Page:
Produced between 1958 and 1972, the narrow-body jet airliner has a fascinating legacy. Here are five facts about the aircraft that pioneered the rear mounted engine layout.
1. Designed by Sud Aviation, a French state-owned aircraft manufacturer that operated from 1957 to 1970, the Caravelle was the first commercial jet aircraft to be designed for short- and medium-haul flights. It would eventually go down in history as one of the most successful European first-generation jetliners, establishing the clean-wing design that has since been used on a wide variety of aircraft.
2. In 1958 Finnair ordered three Caravelle IAs for delivery in spring 1960. With this variant, measuring 32.01 m (105 ft), the company became the first small airline to enter the jet age. While the Caravelle’s two Rolls-Royce Avon jet engines delivered a cruising speed of 800 kph, the cabin noise level was kept exceptionally low.
3. Finnair’s Caravelle IAs went into service on the Helsinki-Copenhagen-Cologne-Frankfurt and Helsinki-Stockholm routes in April 1960. Jet services quickly followed to Hamburg, Amsterdam, London and Paris. Zurich and Malmö were also added to the jet aircraft network later on.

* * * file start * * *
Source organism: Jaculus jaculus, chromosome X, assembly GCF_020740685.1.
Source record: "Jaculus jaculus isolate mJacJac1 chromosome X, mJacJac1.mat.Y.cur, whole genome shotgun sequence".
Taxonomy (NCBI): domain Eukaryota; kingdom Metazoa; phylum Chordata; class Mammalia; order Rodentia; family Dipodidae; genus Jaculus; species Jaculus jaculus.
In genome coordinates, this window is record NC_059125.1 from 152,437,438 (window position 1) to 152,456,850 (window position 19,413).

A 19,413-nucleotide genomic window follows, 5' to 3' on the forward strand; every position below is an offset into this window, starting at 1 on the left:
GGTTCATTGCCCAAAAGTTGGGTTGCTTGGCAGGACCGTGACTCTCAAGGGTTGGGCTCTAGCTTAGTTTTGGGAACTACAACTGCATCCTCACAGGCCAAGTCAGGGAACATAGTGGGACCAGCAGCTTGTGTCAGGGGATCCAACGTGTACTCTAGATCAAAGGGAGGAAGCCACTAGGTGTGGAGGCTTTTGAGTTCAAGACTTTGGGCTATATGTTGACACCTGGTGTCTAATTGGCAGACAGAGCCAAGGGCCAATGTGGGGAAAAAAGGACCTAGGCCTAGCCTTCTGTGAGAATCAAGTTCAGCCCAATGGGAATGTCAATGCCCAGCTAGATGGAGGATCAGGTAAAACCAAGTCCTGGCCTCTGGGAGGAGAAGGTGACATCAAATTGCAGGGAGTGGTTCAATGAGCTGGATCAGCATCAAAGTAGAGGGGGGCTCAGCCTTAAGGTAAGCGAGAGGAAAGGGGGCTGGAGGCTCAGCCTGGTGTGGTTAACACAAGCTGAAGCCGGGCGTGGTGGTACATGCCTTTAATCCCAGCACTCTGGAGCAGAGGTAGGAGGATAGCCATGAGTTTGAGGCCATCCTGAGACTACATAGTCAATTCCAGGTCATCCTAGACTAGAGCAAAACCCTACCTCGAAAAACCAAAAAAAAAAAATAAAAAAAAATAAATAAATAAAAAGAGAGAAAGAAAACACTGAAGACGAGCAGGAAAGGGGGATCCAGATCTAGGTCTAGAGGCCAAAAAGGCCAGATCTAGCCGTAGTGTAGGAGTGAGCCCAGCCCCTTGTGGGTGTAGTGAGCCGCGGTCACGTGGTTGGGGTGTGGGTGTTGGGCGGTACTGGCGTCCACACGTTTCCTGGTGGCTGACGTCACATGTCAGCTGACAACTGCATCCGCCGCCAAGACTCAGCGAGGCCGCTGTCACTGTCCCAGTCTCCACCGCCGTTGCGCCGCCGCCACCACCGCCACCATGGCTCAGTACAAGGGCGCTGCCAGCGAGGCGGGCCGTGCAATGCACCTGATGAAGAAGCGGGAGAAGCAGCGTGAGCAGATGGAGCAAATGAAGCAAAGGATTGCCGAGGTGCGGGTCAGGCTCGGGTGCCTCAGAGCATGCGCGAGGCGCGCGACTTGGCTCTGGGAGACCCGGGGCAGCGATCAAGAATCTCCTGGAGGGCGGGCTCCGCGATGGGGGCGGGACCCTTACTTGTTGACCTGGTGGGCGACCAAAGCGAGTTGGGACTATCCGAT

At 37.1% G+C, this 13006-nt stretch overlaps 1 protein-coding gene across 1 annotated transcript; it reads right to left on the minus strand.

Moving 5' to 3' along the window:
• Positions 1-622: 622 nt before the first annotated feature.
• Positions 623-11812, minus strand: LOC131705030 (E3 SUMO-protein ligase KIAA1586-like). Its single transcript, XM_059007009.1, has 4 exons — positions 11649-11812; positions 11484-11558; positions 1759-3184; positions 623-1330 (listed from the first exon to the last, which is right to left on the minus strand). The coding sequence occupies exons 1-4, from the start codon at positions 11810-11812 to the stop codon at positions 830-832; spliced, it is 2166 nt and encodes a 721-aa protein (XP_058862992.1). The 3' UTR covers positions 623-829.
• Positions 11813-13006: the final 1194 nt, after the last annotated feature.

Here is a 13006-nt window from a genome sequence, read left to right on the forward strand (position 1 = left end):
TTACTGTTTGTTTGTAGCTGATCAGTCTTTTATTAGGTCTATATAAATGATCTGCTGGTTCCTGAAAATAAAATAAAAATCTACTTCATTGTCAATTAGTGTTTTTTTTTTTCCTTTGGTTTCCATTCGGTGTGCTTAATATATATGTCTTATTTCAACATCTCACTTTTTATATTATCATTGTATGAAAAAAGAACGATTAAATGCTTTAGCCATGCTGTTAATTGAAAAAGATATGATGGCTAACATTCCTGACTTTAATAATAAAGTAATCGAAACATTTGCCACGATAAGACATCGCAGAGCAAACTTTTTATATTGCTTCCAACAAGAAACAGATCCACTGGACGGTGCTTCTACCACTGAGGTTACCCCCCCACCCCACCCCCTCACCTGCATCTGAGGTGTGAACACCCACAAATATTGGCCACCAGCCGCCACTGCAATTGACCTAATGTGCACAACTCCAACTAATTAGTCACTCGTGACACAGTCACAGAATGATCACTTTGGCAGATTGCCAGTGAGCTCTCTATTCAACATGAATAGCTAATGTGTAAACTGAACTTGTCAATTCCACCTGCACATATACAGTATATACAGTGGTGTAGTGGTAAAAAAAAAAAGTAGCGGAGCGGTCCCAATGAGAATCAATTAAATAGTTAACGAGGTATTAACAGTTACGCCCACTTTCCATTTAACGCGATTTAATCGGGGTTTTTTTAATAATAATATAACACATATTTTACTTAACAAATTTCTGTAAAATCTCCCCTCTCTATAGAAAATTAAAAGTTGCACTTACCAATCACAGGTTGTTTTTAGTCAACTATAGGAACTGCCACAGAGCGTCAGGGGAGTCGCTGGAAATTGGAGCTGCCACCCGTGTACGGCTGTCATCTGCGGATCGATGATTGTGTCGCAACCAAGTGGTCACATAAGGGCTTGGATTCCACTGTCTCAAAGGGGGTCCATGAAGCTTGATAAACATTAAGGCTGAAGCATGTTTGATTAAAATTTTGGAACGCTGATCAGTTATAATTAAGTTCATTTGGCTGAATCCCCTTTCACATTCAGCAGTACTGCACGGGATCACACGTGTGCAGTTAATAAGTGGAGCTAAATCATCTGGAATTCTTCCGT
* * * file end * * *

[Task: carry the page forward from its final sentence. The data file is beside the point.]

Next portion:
4. Work on the Super-Caravelle, an early design for a supersonic transport, began in 1960. Sud Aviation had envisioned it as a much smaller, shorter range design intended to replace their earlier and very successful Caravelle. Based on the Series 10A, it featured wing mounted split flaps and a fuselage measuring 1.40 m (4 ft 7 in). The Super-Caravelle also had an increased passenger capacity of 105.
5. Alfred Hitchcock is perhaps one of the most renowned personalities with a link to the Super-Caravelle. In August 1968, the director visited Helsinki to scout for shooting locations for The Short Night, in which neutral Finland would have provided the family of a British man who had spied for the Soviet Union with a place to hide. The film, however, never materialized. A photograph of Hitchcock standing next to a Finnair Super-Caravelle is a memento of his brief time in the country, one that has nonetheless become part of Finnish aviation lore.
Photo: Finnish Aviation Museum
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